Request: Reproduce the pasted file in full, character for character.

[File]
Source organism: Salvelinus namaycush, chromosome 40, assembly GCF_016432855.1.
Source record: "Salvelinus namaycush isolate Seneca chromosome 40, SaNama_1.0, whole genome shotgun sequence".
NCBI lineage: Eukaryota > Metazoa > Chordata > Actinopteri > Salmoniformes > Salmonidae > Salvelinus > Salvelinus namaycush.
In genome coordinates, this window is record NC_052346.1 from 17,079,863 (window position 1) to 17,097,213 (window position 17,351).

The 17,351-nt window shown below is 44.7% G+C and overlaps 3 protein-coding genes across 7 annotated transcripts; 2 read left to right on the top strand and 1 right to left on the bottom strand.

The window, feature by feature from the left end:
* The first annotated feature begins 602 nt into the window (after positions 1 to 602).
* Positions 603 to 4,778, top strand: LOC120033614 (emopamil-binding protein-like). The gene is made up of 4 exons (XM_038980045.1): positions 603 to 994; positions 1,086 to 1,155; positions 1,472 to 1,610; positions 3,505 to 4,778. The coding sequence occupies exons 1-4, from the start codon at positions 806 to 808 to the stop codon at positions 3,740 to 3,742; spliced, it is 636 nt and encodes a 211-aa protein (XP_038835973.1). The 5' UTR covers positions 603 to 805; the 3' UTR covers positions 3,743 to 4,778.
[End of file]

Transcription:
Source organism: Salvelinus namaycush, chromosome 40, assembly GCF_016432855.1.
Source record: "Salvelinus namaycush isolate Seneca chromosome 40, SaNama_1.0, whole genome shotgun sequence".
NCBI lineage: Eukaryota > Metazoa > Chordata > Actinopteri > Salmoniformes > Salmonidae > Salvelinus > Salvelinus namaycush.
In genome coordinates, this window is record NC_052346.1 from 17,079,863 (window position 1) to 17,097,213 (window position 17,351).

The 17,351-nt window shown below is 44.7% G+C and overlaps 3 protein-coding genes across 7 annotated transcripts; 2 read left to right on the top strand and 1 right to left on the bottom strand.

The window, feature by feature from the left end:
* The first annotated feature begins 602 nt into the window (after positions 1 to 602).
* Positions 603 to 4,778, top strand: LOC120033614 (emopamil-binding protein-like). The gene is made up of 4 exons (XM_038980045.1): positions 603 to 994; positions 1,086 to 1,155; positions 1,472 to 1,610; positions 3,505 to 4,778. The coding sequence occupies exons 1-4, from the start codon at positions 806 to 808 to the stop codon at positions 3,740 to 3,742; spliced, it is 636 nt and encodes a 211-aa protein (XP_038835973.1). The 5' UTR covers positions 603 to 805; the 3' UTR covers positions 3,743 to 4,778.